Once again the last week has absolutely flown by for Andy, who seems to have been out working almost literally from dawn to dusk.
Now France is in lockdown and his daily exercise away from the house is limited to 1 hour, at a maximum if 1km from the house, there are even less distractions and so his nose has been well and truly to the grindstone.
When I posted this time last week, the first fix of the electrics had been done and the ceiling was up in the new kitchen, but the supports were still in place where the new opening has been made and the terrace was a simple and very unattractive slab of concrete.
The first job was the nerve-wracking task of finally removing the acrow-props that were supporting the side of the house whilst the hole was opened and the reinforced concrete pillars were curing. It was so tempting to remove them earlier, but as after about 4 weeks the concrete has about 90% of its final strength, we had to resist temptation as we needed to be sure they were strong enough. So drawing a deep breath, Andy finally removed the props and the beams only really breathing properly again once they were out and there was no sickening creaks of cracks to be heard.
It was only then that we finally could see what a difference the new door had made to the dark little room and really appreciate the view we would get out of the kitchen onto the terrace….
When we bought the house this terrace didn’t really feel as if it was part of the house – the old owner had sometimes parked his car on it and the only way we could get to it was to either walk up the road or climb up a step ladder onto it. It’s always been a real eye-sore and we’ve always felt we could really improve it and make the most of its incredible view across to Caseneuve, with that constant wish to be able to just wander out with a coffee and enjoy the view, so this has become a focus during the week.
Earlier in the year Andy had taken a sledge hammer to the wall separating the terraces , to open up a space for steps to be built, which would mean we could finally get rid of the ladder. For the last few months though there has just been is a slope of earth running between the two, which hasn’t been particularly safe or elegant, but at least it gave us an idea of what it would look like.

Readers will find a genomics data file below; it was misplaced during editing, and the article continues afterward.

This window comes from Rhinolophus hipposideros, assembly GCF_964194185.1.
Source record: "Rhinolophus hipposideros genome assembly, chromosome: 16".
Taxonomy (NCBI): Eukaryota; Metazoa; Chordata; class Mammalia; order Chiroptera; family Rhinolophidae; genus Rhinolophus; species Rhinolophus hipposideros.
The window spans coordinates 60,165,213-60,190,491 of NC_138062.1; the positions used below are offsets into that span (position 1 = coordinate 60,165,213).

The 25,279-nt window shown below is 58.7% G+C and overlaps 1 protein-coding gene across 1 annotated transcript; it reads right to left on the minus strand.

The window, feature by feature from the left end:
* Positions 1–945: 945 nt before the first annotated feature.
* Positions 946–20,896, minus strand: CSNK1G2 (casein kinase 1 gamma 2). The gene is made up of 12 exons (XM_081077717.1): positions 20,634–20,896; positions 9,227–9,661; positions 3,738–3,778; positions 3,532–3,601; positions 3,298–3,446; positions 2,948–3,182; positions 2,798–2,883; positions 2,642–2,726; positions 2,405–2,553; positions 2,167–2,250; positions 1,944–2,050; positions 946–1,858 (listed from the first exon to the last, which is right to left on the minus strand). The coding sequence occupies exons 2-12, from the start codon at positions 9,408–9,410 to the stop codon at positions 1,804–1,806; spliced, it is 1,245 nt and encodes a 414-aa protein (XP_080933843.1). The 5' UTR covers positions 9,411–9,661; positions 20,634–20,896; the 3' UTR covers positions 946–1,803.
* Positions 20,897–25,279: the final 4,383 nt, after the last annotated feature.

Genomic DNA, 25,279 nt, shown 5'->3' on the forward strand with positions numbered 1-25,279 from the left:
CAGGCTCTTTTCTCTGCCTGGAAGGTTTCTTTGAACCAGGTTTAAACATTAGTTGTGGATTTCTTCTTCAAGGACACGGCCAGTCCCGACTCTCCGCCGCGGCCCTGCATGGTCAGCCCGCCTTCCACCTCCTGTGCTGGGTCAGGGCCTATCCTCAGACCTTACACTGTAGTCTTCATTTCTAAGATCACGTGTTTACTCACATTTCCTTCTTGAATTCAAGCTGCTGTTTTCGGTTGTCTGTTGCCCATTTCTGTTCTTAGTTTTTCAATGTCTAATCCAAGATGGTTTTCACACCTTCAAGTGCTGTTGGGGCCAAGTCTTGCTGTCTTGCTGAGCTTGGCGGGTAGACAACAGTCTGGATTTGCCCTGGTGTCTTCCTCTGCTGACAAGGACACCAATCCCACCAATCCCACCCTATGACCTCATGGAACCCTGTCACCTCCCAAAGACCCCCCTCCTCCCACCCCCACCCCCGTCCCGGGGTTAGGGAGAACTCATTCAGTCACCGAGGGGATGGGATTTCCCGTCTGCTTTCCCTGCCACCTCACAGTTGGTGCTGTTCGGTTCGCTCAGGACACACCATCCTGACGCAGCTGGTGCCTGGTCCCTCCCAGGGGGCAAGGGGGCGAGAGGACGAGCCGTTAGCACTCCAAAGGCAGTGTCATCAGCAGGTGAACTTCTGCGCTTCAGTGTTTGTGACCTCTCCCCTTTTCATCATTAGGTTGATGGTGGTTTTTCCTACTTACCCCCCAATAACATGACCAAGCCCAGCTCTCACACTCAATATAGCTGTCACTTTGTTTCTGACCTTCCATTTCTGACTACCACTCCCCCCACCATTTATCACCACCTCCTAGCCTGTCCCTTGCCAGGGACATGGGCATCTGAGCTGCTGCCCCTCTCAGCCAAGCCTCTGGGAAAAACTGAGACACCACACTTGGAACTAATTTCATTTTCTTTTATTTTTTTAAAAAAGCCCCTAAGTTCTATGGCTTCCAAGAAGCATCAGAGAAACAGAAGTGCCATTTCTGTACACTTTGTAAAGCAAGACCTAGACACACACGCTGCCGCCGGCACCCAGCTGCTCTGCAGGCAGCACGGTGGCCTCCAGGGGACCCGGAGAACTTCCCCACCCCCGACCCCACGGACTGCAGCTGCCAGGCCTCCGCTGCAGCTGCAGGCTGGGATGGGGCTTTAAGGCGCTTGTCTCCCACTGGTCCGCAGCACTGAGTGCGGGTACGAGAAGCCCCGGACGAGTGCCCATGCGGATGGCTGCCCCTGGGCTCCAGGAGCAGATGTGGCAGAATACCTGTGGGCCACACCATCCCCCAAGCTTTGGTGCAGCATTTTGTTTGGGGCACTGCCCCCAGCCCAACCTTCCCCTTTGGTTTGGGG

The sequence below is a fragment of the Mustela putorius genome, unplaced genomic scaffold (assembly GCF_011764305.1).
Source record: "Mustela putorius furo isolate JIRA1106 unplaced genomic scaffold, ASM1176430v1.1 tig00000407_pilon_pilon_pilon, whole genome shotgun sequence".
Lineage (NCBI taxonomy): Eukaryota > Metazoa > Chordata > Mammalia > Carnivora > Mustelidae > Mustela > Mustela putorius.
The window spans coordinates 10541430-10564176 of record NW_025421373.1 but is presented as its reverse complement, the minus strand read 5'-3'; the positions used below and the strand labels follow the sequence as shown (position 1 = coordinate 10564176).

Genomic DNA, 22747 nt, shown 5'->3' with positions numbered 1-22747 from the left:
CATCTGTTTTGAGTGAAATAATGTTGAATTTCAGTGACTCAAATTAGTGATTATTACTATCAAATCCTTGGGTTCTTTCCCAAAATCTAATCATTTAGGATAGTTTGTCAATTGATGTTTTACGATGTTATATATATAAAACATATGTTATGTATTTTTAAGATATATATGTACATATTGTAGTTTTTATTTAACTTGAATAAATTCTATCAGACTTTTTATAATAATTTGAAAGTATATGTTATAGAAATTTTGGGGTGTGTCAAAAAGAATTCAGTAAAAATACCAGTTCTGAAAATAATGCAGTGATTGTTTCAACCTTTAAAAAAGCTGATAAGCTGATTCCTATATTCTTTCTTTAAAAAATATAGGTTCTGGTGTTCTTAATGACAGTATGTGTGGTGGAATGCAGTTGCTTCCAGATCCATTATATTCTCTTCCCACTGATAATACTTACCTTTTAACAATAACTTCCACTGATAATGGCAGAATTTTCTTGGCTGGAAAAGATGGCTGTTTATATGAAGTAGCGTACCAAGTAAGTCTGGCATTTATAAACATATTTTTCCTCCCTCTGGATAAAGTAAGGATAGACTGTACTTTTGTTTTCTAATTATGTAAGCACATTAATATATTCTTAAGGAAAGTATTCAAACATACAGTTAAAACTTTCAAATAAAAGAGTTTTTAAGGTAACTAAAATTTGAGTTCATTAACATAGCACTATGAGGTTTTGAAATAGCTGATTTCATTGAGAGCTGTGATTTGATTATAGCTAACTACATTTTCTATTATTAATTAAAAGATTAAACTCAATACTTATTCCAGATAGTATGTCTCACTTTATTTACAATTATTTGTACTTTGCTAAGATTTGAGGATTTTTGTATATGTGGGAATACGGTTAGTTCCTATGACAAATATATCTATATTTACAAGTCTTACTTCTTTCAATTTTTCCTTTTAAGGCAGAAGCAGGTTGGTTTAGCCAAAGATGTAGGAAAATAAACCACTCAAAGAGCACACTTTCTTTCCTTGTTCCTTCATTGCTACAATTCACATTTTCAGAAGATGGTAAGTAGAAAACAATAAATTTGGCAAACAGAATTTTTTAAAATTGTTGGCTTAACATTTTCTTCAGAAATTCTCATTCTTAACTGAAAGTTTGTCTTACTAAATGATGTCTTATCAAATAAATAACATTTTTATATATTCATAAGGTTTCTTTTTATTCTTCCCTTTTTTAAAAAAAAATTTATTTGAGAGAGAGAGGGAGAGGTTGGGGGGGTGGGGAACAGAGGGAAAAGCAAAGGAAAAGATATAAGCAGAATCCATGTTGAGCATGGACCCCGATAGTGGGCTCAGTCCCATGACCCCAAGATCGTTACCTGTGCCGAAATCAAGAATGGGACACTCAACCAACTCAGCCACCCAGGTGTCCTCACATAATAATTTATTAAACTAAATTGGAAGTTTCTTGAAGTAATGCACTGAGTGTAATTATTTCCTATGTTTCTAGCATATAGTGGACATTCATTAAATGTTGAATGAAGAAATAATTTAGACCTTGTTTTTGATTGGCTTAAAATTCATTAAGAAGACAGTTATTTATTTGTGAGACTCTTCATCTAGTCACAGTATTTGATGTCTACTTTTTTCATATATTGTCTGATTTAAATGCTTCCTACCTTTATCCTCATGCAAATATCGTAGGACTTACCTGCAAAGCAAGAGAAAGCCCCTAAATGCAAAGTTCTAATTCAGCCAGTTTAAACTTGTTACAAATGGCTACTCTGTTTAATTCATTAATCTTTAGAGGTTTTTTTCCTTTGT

The good thing was that where Andy had made the hole, there seemed to be a natural gap in an original stone-faced wall (which had been hidden behind an ugly, badly cracked, rendered block wall)….this ‘gap’ had lovely large stones on each corner, giving us the chance to make the most of that original feature. Looking at it, it had obviously been built like that for a reason, we’re not sure whether this had been an old shed or barn attached to the house many years ago, but it was an old access and we were determined to make the most of it.
So the sledge hammer was wielded again and the modern blocks knocked away to reveal as much of the old stone as possible and although it was all a bit rough and would need a bit of work, we had instant character on the terrace.
Once it was all cleared and tidied, Andy was then able to start creating the steps that would finally open up the top terrace for use. Rather than use purpose cut slabs Andy started carefully selecting the big stones from the huge pile that he had gathered when opening up the new door and continued to build walls at either side, following the line of the opening we had found.
The steps can only be built one at a time, so over a few days he continued the process…